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Let’s call the “theocracy” and “religious dystopia” charge what it actually is: anti-Catholic bigotry. Catholic Supreme Court justices—and American Catholics writ large—are apparently not allowed opinions on abortion that might influence the public square. Sure, pro-choice advocates say, pro-lifers’ opinions on abortion might not make any explicit reference to their religious faith, but we all know that it’s their Catholicism that is really driving their opposition to abortion.
It doesn’t matter what Catholics say about abortion, or on what grounds. Simply that they are Catholic is enough to reject and denounce their words. It is argumentation via red herring and ad hominem at its most base level.
It’s also terribly disingenuous. When Ketanji Brown Jackson was nominated for the Supreme Court just a few months ago, she spoke in detail about the importance of faith in her life and how it informed her worldview and opinion. “I must also pause to reaffirm my thanks to God, for it is faith that sustains me at this moment,” Jackson told the Senate confirmation committee.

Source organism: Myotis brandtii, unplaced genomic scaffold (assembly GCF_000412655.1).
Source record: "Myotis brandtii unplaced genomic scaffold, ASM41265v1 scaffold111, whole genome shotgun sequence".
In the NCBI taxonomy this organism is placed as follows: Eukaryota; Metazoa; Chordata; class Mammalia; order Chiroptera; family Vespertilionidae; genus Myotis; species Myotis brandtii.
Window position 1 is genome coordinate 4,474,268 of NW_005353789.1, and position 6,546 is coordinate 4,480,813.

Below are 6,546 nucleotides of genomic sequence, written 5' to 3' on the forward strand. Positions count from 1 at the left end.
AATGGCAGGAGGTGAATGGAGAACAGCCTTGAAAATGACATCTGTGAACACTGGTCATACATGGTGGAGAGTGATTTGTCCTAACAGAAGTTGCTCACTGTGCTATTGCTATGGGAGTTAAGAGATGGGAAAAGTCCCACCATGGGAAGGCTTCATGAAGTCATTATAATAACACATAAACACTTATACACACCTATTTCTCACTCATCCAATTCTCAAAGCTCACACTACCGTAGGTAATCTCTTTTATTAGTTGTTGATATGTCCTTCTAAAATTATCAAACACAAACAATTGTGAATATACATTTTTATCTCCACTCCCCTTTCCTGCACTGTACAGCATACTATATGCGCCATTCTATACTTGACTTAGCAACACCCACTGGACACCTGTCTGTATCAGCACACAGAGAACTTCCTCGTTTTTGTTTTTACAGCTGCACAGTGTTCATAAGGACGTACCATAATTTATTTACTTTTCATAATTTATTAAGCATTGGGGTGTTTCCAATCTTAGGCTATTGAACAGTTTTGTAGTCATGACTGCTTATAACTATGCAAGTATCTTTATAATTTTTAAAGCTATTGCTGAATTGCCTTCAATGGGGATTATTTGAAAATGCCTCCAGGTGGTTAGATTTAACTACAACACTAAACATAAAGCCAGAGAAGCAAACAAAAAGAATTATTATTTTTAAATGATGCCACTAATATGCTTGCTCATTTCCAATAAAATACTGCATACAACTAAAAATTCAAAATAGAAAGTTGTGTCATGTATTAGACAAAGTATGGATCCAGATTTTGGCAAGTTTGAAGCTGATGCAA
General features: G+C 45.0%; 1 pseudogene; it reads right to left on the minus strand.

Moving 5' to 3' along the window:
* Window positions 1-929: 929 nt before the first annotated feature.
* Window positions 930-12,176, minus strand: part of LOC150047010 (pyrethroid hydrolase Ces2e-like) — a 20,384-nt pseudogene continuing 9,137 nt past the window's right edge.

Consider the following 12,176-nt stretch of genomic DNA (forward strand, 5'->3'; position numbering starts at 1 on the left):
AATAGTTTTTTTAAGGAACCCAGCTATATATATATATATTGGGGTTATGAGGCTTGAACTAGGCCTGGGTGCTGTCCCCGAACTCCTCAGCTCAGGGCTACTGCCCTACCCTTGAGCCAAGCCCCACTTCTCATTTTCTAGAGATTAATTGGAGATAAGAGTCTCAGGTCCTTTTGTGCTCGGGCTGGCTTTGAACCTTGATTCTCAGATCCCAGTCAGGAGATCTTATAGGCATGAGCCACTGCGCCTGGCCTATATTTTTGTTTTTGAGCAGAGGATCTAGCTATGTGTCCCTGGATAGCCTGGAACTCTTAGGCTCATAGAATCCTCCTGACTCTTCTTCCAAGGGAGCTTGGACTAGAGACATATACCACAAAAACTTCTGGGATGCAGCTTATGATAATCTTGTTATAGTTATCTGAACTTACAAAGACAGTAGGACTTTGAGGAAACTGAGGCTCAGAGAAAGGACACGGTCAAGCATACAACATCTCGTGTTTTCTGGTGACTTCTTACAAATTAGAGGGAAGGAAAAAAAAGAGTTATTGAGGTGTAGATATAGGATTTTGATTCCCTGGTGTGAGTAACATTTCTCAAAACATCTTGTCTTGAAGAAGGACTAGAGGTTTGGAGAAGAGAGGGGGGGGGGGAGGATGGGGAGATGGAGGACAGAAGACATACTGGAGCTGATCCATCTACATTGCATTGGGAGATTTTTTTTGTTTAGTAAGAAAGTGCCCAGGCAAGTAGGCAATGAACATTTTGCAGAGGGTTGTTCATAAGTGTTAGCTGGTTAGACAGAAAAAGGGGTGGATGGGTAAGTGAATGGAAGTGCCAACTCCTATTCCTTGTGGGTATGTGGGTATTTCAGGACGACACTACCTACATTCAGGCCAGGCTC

During the 2020 Democratic National Convention, speaker after speaker gushed about the connection between Joe Biden’s faith and his career in public service. Senator Chris Coons declared that Biden’s respect for the dignity of all people who are “made in the image of God” was learned from “nuns and priests who inspired in him a passion for justice.” Even AOC credits her Catholic faith for her positions on health care and the environment.